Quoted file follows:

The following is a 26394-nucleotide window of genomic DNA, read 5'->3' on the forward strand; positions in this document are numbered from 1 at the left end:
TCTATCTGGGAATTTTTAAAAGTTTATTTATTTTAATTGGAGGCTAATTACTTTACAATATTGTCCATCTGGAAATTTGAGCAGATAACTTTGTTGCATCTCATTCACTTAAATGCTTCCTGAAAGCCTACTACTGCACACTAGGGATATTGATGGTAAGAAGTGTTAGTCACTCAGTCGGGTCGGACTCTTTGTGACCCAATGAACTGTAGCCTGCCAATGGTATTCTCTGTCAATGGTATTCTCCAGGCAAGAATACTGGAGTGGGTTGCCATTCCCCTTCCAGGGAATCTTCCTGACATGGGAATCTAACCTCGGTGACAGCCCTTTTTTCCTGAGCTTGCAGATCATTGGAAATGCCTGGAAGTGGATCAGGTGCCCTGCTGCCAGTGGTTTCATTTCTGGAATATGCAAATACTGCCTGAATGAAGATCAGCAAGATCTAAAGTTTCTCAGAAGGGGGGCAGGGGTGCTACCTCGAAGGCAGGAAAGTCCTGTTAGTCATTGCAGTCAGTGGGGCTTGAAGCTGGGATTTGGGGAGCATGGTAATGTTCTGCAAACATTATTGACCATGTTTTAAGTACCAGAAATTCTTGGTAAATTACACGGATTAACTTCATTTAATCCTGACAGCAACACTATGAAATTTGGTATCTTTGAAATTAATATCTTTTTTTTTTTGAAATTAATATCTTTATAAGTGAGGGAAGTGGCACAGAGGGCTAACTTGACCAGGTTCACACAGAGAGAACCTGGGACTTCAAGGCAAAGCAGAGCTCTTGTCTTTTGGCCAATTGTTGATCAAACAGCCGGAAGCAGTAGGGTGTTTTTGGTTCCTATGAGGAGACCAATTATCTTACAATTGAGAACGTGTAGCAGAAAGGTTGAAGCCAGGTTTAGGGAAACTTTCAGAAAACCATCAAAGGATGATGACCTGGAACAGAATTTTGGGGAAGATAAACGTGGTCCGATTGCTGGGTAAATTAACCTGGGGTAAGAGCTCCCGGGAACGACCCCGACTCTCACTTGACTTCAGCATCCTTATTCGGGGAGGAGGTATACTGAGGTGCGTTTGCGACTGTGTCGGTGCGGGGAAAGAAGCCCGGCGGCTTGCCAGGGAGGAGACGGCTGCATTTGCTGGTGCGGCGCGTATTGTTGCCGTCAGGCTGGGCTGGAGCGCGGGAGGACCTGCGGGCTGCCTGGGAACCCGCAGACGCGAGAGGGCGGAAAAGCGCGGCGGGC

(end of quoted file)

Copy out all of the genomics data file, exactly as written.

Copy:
The following is a 26394-nucleotide window of genomic DNA, read 5'->3' on the forward strand; positions in this document are numbered from 1 at the left end:
TCTATCTGGGAATTTTTAAAAGTTTATTTATTTTAATTGGAGGCTAATTACTTTACAATATTGTCCATCTGGAAATTTGAGCAGATAACTTTGTTGCATCTCATTCACTTAAATGCTTCCTGAAAGCCTACTACTGCACACTAGGGATATTGATGGTAAGAAGTGTTAGTCACTCAGTCGGGTCGGACTCTTTGTGACCCAATGAACTGTAGCCTGCCAATGGTATTCTCTGTCAATGGTATTCTCCAGGCAAGAATACTGGAGTGGGTTGCCATTCCCCTTCCAGGGAATCTTCCTGACATGGGAATCTAACCTCGGTGACAGCCCTTTTTTCCTGAGCTTGCAGATCATTGGAAATGCCTGGAAGTGGATCAGGTGCCCTGCTGCCAGTGGTTTCATTTCTGGAATATGCAAATACTGCCTGAATGAAGATCAGCAAGATCTAAAGTTTCTCAGAAGGGGGGCAGGGGTGCTACCTCGAAGGCAGGAAAGTCCTGTTAGTCATTGCAGTCAGTGGGGCTTGAAGCTGGGATTTGGGGAGCATGGTAATGTTCTGCAAACATTATTGACCATGTTTTAAGTACCAGAAATTCTTGGTAAATTACACGGATTAACTTCATTTAATCCTGACAGCAACACTATGAAATTTGGTATCTTTGAAATTAATATCTTTTTTTTTTTGAAATTAATATCTTTATAAGTGAGGGAAGTGGCACAGAGGGCTAACTTGACCAGGTTCACACAGAGAGAACCTGGGACTTCAAGGCAAAGCAGAGCTCTTGTCTTTTGGCCAATTGTTGATCAAACAGCCGGAAGCAGTAGGGTGTTTTTGGTTCCTATGAGGAGACCAATTATCTTACAATTGAGAACGTGTAGCAGAAAGGTTGAAGCCAGGTTTAGGGAAACTTTCAGAAAACCATCAAAGGATGATGACCTGGAACAGAATTTTGGGGAAGATAAACGTGGTCCGATTGCTGGGTAAATTAACCTGGGGTAAGAGCTCCCGGGAACGACCCCGACTCTCACTTGACTTCAGCATCCTTATTCGGGGAGGAGGTATACTGAGGTGCGTTTGCGACTGTGTCGGTGCGGGGAAAGAAGCCCGGCGGCTTGCCAGGGAGGAGACGGCTGCATTTGCTGGTGCGGCGCGTATTGTTGCCGTCAGGCTGGGCTGGAGCGCGGGAGGACCTGCGGGCTGCCTGGGAACCCGCAGACGCGAGAGGGCGGAAAAGCGCGGCGGGC